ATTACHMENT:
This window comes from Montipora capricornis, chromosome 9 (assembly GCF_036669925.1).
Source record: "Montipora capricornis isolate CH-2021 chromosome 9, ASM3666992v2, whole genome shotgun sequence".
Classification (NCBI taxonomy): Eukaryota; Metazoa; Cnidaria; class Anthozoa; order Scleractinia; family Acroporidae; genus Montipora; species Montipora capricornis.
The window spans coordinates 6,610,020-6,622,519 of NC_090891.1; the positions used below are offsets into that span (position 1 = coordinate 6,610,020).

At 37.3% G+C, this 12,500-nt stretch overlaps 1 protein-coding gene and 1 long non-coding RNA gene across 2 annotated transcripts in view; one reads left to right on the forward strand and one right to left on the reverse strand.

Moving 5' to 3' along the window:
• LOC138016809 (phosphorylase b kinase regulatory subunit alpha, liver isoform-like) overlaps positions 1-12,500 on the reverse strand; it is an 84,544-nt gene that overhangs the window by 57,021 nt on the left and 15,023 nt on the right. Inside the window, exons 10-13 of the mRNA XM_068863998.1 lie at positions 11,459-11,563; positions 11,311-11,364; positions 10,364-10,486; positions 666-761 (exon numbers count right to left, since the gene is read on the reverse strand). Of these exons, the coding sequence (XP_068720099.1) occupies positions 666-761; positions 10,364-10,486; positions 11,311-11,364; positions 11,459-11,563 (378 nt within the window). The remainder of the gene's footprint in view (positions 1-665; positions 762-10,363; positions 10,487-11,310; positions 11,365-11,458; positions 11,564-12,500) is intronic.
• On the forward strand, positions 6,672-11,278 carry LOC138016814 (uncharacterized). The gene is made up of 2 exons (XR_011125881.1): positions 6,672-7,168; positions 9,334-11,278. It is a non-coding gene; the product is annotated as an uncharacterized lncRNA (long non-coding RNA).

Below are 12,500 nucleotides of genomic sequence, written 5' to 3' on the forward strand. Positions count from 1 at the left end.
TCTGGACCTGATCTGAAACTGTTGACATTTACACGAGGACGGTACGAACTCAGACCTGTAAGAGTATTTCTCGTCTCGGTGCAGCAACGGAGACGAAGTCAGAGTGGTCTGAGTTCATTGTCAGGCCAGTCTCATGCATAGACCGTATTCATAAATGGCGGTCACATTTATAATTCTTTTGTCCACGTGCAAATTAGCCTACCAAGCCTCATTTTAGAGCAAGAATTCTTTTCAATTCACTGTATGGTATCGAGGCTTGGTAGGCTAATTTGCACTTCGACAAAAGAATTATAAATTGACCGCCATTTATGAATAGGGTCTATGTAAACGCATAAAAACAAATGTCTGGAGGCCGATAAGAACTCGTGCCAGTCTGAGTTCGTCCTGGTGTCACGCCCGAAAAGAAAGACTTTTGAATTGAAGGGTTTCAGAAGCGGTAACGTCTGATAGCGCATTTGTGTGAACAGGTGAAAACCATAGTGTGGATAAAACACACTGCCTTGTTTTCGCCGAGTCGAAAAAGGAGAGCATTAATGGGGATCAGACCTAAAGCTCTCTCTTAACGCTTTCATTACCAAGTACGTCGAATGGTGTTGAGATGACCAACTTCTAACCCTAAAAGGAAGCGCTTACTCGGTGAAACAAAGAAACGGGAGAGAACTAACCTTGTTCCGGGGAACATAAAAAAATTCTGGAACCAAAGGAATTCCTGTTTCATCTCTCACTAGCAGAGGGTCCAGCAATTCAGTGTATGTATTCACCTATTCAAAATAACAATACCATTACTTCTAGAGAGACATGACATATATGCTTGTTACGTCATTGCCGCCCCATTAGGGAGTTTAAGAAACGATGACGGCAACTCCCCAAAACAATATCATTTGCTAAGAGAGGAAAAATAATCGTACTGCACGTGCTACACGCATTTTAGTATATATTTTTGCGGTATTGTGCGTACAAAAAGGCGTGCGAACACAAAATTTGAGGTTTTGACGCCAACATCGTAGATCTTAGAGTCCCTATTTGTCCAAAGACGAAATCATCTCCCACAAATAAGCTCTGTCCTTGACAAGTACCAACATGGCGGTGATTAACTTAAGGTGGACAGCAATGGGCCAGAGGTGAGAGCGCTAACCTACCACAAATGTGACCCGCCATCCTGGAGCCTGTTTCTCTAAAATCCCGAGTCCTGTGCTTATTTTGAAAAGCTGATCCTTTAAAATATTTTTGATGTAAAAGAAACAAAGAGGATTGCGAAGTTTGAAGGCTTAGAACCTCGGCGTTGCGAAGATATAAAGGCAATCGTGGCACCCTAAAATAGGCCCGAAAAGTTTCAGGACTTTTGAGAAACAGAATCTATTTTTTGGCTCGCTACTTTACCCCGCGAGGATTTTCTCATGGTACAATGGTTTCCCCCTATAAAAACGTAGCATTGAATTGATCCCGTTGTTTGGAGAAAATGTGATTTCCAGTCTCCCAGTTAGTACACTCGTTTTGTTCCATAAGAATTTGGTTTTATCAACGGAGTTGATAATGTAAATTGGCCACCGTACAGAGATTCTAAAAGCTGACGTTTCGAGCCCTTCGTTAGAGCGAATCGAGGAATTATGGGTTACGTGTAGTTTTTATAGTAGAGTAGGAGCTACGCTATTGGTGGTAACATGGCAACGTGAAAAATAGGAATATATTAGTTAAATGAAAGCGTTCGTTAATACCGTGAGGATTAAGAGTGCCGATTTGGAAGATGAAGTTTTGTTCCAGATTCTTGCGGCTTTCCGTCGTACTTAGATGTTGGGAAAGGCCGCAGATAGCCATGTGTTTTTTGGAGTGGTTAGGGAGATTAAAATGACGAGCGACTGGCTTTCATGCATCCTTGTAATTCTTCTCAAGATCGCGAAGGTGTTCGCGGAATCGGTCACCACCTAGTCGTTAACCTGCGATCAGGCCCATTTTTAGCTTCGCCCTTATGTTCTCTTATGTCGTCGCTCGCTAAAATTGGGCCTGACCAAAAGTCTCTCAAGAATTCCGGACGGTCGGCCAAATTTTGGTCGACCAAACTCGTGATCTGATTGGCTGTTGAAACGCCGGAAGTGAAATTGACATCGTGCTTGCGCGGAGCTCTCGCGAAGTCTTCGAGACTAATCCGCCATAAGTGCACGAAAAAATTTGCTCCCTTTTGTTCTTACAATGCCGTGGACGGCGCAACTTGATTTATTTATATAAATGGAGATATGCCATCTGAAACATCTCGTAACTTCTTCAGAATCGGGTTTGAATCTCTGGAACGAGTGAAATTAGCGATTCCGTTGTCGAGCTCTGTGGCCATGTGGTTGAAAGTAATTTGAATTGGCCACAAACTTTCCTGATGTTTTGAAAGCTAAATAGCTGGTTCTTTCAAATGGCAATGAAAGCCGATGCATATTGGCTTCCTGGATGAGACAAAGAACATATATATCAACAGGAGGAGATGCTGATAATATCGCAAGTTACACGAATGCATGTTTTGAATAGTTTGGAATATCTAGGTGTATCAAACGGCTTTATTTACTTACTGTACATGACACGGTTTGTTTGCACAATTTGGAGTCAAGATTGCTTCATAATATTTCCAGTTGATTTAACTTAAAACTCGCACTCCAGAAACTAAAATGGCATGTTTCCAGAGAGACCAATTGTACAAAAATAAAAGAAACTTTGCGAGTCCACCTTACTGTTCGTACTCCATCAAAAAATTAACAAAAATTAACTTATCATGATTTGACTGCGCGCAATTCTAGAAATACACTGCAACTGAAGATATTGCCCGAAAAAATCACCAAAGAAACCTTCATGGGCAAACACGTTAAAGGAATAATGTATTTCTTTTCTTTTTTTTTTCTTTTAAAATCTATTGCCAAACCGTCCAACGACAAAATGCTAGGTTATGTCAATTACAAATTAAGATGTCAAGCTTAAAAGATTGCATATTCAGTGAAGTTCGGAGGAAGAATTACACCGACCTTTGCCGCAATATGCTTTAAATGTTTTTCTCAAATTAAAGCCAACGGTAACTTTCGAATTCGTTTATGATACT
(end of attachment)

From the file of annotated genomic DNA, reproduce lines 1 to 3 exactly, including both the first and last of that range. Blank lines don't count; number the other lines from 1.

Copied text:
This window comes from Montipora capricornis, chromosome 9 (assembly GCF_036669925.1).
Source record: "Montipora capricornis isolate CH-2021 chromosome 9, ASM3666992v2, whole genome shotgun sequence".
Classification (NCBI taxonomy): Eukaryota; Metazoa; Cnidaria; class Anthozoa; order Scleractinia; family Acroporidae; genus Montipora; species Montipora capricornis.